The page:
Friday, February 1, 2013

Imaginary Friends

When called to account for being naughty, some children pass the blame on to an imaginary playmate. The existence of such a ‘‘friend’’ may come as a surprise to you, but be assured that it is quite normal for children between the ages of two and five to invent such companions. The child may imagine the playmate as another child, an adult, an animal or even favorite toy or blanket come to life. It is not clear why some children have these friends while others do not. In most causes, the child is aware at some level that the friend is only pretend. Unless your child becomes dependent on an imaginary companion to the exclusion of human relationships, do not worry. If it reaches that point, however, ask your pediatrician for advice.
Children assign many roles to imaginary playmates, and by paying close attention to the reported antics and pronouncements of such as character, you may gain some insight into your child’s state of mind. Sometime the playmate provides an emotional outlet, voicing fears or hostilities for the child. Other playmates do naughty things that rest parental limits, allowing the child to watch mother’s reaction from a safe distance. For the child who is trying to learn self-control, an imaginary playmate may serve as a jiminy cricket-like conscience. And in many cases the character is nothing more than a reliable companion.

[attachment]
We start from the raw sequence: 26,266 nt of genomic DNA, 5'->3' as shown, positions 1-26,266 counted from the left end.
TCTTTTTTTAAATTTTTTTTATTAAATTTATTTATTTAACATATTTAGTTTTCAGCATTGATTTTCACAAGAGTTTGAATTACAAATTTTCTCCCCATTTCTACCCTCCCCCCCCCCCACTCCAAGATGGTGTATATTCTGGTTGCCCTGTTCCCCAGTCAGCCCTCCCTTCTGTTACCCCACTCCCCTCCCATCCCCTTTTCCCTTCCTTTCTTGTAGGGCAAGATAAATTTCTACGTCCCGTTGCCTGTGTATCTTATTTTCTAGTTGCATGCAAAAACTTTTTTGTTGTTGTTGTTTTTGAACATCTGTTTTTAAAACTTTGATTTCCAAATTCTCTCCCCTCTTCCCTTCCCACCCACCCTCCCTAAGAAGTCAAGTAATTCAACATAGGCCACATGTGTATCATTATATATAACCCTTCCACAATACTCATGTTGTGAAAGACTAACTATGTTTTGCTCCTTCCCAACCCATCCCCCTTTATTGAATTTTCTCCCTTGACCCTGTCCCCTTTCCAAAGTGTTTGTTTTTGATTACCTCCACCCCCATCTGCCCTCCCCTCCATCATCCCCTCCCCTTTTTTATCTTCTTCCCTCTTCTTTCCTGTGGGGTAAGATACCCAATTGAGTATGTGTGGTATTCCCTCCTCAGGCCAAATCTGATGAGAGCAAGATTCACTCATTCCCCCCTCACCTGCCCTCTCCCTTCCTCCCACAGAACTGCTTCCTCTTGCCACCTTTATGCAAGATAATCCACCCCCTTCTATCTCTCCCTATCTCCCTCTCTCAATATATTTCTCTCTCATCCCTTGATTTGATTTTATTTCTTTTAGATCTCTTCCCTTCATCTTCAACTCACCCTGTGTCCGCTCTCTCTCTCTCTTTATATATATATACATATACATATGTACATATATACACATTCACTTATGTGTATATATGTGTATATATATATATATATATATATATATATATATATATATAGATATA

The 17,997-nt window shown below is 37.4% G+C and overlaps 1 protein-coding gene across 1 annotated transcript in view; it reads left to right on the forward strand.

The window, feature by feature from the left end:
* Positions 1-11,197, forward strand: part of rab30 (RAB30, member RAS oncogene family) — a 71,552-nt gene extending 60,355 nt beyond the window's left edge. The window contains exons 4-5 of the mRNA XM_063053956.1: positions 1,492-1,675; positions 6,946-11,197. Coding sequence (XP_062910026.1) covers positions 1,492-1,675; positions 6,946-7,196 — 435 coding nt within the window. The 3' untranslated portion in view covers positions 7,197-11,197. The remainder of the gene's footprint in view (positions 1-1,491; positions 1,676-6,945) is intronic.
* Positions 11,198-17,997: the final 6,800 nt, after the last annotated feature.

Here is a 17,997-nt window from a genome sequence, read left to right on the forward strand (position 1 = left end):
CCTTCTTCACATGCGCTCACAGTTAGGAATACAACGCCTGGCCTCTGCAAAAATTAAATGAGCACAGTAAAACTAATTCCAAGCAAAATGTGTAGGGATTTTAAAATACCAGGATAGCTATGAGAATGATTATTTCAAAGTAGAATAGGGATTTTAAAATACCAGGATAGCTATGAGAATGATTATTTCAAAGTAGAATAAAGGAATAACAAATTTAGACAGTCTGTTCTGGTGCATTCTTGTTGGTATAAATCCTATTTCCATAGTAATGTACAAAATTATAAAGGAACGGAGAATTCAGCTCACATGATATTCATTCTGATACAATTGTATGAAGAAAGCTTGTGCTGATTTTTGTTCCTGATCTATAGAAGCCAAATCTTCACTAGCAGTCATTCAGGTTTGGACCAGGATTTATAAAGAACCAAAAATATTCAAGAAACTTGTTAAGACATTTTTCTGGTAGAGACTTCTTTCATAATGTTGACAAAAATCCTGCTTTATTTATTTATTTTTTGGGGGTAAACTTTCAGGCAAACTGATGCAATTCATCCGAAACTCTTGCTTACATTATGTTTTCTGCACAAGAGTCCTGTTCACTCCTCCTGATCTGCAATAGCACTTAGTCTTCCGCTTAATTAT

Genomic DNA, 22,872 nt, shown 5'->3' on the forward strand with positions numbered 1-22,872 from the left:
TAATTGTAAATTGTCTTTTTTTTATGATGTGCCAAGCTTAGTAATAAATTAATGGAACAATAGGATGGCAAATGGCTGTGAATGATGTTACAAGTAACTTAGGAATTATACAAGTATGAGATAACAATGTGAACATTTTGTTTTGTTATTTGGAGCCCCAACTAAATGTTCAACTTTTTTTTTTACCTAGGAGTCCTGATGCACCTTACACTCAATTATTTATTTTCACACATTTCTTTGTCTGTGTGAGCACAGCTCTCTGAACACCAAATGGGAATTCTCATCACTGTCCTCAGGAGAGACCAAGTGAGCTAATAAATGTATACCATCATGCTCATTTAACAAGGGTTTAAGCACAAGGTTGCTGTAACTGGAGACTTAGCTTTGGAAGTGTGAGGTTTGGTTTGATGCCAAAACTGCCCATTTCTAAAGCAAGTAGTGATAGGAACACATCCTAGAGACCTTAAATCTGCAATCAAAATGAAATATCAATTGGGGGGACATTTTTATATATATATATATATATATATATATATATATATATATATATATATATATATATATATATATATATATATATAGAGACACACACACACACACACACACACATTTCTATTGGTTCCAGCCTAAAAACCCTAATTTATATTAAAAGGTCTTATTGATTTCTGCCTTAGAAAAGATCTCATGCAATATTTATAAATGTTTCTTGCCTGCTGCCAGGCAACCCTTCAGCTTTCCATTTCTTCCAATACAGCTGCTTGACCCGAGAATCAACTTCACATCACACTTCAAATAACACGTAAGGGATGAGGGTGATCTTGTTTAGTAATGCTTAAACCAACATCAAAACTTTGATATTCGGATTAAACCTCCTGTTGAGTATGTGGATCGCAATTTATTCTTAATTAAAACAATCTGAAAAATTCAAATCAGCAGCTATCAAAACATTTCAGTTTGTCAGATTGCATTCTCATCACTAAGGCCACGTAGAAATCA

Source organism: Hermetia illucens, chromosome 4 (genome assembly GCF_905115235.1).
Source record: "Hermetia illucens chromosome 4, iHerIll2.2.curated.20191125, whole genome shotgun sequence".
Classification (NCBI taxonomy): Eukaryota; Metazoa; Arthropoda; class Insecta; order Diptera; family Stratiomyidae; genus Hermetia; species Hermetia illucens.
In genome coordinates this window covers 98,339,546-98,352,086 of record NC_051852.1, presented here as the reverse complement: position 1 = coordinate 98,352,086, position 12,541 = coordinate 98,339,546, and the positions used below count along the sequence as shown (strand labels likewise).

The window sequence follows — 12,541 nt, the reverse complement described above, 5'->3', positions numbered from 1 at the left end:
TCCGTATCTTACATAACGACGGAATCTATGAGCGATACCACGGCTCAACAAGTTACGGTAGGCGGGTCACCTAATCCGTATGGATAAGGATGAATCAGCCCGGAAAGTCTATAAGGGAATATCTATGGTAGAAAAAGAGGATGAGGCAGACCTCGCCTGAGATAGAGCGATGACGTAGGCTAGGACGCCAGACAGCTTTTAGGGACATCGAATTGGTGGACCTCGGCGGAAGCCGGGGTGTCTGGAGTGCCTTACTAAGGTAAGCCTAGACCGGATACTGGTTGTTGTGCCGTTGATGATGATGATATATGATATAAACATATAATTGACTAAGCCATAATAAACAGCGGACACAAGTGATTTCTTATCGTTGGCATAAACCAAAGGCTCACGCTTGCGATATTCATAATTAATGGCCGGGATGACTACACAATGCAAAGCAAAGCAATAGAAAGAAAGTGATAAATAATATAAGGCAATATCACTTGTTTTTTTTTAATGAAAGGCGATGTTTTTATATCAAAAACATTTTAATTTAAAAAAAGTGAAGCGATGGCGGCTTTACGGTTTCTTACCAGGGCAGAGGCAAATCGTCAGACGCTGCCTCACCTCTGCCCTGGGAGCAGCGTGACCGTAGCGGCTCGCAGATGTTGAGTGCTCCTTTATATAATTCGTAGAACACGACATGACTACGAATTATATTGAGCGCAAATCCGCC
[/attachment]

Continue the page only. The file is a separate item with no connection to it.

For you, however, an imaginary friend may be more of an exercise in patience. Usually the best strategy is to accept your child’s fantasy without encouraging it. Let her know that you realize the friend is make-believe and that you understand the fun of pretending. Punishing your child or ridiculing her fantasy may only encourage her to hide the companion. Imaginary friends are generally developed to fulfill a particular need. When that need is satisfied, the playmate will disappear. Like other expressions of the child’s imagination, a fantasy friend helps her explore new territory along the path to emotional maturity.